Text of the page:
And yet they call this Friday good
I understand about the terrible and tragic decisions we sometimes face at the end of life. Life often does not end neatly, or quickly, or easily. We use our medical skill to hold on to life, but sometimes we are left holding nothing but a few tattered fragments, just the ruins of a life really, held together for a little while by technology. When that happens, the right thing to do may be to open our hand and let those last pieces go.
I do know something about this. When my father died, it was like that. He heart stopped -- a stray blood clot, perhaps -- and it took too long for the ambulance to arrive. Though the paramedics were able to restart his heart, his tissues had by that time gone without oxygen for too many minutes. Over the next few days, it became apparent that his brain had largely died. His organs began to fail one by one. And so the family decided to turn off his life support and let the last embers of his life go out. This was, I think, the right thing to do.
Yet I think that the Schiavo case is different. I do not want to spend this whole post laying out the arguments for this position, since I have little to contribute to what others have done along that line. My own arguments would be based on doubt: the real doubt about the exact degree of Terri's brain damage; doubt about her treatment over the last many years; and doubt about the justice of taking Michael Schiavo as the sole spokesman for her interests.
There is also debate about Terri's previously stated wishes. As I understand it, a few people (including her husband) say that, while watching a TV movie about Karen Ann Quinlan, Terri said that she wouldn't want to live like that. Even if this is a perfectly accurate account -- and it did not come up until after Michael had won his million-dollar lawsuit to provide for Terri's long-term care -- the remark hardly seems like a considered and unambiguous instruction about her treatment in this situation. I had dinner once with Stephen Hawking. I wouldn't want to live like him. Who would? Yet I would try to do it, with some fraction of Hawking's humor and courage, if that lot befell me.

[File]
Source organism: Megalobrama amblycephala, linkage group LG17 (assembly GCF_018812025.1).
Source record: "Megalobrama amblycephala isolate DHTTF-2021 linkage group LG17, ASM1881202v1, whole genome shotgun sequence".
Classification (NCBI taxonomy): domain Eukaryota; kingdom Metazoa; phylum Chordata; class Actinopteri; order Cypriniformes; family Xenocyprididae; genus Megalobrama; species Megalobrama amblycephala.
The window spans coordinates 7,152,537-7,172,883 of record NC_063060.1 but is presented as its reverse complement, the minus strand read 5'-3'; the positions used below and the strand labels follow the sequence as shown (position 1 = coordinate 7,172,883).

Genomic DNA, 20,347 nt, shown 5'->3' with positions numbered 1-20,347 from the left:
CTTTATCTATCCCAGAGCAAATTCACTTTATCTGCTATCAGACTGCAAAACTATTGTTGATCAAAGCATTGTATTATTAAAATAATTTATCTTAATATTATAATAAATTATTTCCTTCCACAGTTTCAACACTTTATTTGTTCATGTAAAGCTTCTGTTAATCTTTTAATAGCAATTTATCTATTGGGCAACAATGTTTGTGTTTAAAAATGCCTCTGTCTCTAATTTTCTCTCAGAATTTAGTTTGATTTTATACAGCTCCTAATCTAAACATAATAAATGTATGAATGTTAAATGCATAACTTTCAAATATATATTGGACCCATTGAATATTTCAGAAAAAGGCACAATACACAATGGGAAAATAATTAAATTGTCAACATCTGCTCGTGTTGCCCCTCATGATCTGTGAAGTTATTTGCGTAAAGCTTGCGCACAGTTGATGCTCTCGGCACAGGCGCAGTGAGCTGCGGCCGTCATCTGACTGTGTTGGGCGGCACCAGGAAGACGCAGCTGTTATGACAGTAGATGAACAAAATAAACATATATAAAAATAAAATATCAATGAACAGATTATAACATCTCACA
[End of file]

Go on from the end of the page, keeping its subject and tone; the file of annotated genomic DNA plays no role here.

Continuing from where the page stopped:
It might be that a more careful examination (which will not be allowed) would show that Terri's damage is as completely devastating as advertised. It might be that the choices made about Terri's care over the years (such as neglecting her teeth, or forbidding the nurses from turning on a TV in her room to give her stimulus, or deciding not to treat dangerous infections with antibiotics) were all reasonable. It might be that Michael Schiavo is the ideal guardian of Terri's interests (despite the appearance of possible conflict between those interests and his own). And it might be that Terri, if she had only thought of it, would have left careful instructions that she should be starved to death if she were ever in such a dismal state. All possible, I guess. So put these issues aside. These are not the things that make me heart-sick, anyway.
I am, first of all, upset and alarmed about the role of the judiciary in this. Even when the Congress, in a truly remarkable effort, passed a law instructing the federal court to hear de novo a petition on Terri's behalf, the judge managed to find a way to thumb his nose at the plain intent of the legislature. This amazing decision was upheld (though not unanimously) on appeal. There will be no de novo review, and no replacement of the feeding tube while it takes place. Whether or not the law Congress passed was wise and good -- and I do have a few worries about that, though the bill passed was admirably narrow -- the willingness of a federal judge to ignore its meaning is breathtaking. The judicial branch of our government is now out of effective control. (One of these days I will blog about this, which I take to be a central issue of our time. It is the other side of the coin of the increasing power of unaccountable multi-national bureaucracies like the EU. The will of the actual people, expressed in elected parliaments and popular law, must not be permitted to get in the way of human progress. We will be ruled by our betters, whether we will it or no.)
It also does seem to me that advocates for Terri's death are trying to have it both ways. They say that she is a vegetable, incapable of conscious experience of any sort. When you look at Terri, they say nobody is home. On the other hand, to cause her death is a merciful end to suffering. But either Terri has no more capacity for experience, in which case it does not matter whether the thing that she once was is kept alive or not, or else she does have the capacity for experience, in which case the years of neglect and the days of dying by starvation and thirst are very possibly torments. "Have pity on her. Let the poor thing die," they say. But if no one is home, why is she a more proper object of pity than, say, my car? Why not have pity on her parents, and let those poor people care for that empty husk of a human form?